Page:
Prohibited Degree of Kinship

In law, a prohibited degree of kinship refers to a degree of consanguinity (blood relatedness) between persons that results in certain actions between them becoming illegal. Two major examples of prohibited degrees are found in incest and nepotism. Incest refers to sexual relations and marriage between closely related individuals; nepotism is the preference of blood-relations in the distribution of a rank or office.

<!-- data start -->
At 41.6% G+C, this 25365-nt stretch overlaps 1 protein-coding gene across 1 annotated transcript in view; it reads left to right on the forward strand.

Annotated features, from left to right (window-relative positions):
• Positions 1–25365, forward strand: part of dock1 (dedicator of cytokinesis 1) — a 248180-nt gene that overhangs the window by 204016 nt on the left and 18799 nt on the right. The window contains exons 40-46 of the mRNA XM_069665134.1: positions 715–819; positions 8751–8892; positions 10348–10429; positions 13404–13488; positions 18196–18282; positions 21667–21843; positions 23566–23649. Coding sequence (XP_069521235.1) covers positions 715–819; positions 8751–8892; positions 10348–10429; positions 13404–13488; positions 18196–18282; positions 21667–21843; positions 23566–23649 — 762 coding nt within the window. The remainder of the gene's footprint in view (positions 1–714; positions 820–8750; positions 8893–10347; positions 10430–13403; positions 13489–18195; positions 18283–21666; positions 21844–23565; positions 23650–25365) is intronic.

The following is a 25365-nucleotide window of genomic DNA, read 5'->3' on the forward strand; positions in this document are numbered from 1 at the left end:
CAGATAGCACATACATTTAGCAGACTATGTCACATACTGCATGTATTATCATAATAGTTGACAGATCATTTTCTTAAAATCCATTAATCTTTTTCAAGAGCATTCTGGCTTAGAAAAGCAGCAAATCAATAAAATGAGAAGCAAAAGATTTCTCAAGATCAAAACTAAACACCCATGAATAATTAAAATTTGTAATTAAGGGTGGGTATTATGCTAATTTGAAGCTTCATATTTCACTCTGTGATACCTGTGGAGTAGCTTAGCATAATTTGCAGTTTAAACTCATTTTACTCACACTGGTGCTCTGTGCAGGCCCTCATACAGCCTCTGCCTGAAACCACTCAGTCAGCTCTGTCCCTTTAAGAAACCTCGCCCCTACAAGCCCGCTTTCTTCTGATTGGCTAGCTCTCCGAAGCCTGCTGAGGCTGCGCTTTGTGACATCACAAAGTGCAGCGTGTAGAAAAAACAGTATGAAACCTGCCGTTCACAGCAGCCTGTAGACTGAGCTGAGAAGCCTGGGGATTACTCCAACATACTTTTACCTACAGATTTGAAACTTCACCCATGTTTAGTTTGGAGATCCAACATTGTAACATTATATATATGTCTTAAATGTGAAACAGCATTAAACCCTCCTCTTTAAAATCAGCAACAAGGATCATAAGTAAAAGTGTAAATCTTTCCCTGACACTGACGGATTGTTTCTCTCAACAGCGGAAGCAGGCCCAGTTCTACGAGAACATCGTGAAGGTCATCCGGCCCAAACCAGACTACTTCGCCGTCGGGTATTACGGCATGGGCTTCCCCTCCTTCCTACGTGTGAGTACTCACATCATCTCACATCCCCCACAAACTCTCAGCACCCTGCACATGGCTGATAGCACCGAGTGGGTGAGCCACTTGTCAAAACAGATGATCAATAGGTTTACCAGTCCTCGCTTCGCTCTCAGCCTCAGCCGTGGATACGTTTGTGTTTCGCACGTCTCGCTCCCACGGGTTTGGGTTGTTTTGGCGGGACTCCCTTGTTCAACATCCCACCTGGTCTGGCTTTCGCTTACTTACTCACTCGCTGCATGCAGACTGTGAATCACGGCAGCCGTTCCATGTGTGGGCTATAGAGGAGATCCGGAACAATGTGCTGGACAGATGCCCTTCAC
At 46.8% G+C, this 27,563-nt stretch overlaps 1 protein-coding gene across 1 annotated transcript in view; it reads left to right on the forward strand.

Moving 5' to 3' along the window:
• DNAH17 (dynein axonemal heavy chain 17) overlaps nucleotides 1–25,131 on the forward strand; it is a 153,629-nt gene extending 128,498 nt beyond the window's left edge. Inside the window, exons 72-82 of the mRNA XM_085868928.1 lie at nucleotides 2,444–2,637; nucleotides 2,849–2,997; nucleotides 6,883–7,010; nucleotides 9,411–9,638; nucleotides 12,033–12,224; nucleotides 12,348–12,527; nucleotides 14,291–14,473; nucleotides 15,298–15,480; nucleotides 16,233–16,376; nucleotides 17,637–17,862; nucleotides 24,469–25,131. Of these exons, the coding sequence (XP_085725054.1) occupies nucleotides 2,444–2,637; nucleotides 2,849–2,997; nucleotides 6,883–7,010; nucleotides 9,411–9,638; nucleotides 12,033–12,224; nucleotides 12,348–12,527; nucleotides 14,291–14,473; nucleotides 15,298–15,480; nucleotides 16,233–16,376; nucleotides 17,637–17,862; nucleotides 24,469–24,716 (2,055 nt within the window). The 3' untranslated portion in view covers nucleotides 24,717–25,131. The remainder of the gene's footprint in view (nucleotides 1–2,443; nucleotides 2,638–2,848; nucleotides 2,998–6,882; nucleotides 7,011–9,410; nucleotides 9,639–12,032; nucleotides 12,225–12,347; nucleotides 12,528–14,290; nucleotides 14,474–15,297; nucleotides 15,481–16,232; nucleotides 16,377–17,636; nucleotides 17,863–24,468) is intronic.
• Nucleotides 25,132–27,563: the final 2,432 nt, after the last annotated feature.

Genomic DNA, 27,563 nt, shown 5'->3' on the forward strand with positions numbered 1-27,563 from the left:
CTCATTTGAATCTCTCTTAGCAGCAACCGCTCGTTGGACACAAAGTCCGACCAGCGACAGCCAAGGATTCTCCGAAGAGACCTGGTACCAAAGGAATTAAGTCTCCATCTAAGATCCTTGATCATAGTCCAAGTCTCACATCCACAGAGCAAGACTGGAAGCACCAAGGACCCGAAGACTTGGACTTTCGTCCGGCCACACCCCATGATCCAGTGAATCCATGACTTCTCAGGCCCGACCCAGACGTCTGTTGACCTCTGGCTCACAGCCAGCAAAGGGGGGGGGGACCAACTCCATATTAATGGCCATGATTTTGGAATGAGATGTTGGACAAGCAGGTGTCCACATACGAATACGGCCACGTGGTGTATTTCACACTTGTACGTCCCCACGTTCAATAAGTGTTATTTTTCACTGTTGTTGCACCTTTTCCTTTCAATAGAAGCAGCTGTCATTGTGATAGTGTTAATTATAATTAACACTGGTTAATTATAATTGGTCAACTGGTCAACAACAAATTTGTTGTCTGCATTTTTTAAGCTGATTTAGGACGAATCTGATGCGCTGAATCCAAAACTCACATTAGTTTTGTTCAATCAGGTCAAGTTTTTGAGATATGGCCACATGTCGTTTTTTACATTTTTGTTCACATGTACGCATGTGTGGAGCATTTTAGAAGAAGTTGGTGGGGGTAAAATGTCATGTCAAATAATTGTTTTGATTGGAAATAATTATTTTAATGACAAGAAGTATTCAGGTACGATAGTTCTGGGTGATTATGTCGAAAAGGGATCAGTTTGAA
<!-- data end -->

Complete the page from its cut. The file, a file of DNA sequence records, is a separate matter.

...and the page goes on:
An incest taboo against relations between mother and son is a cultural universal. Taboos against sexual relations between individuals of other degrees of close relationship vary between the world's cultures, but stigmatization of unions with full siblings and with direct descendants are widespread.

One example of criminalization of nepotism is in the US state of Texas, which restricts the appointment or hiring of relatives by public officials.

Read more about Prohibited Degree Of Kinship:  Marital Prohibitions, Jury Service, See Also

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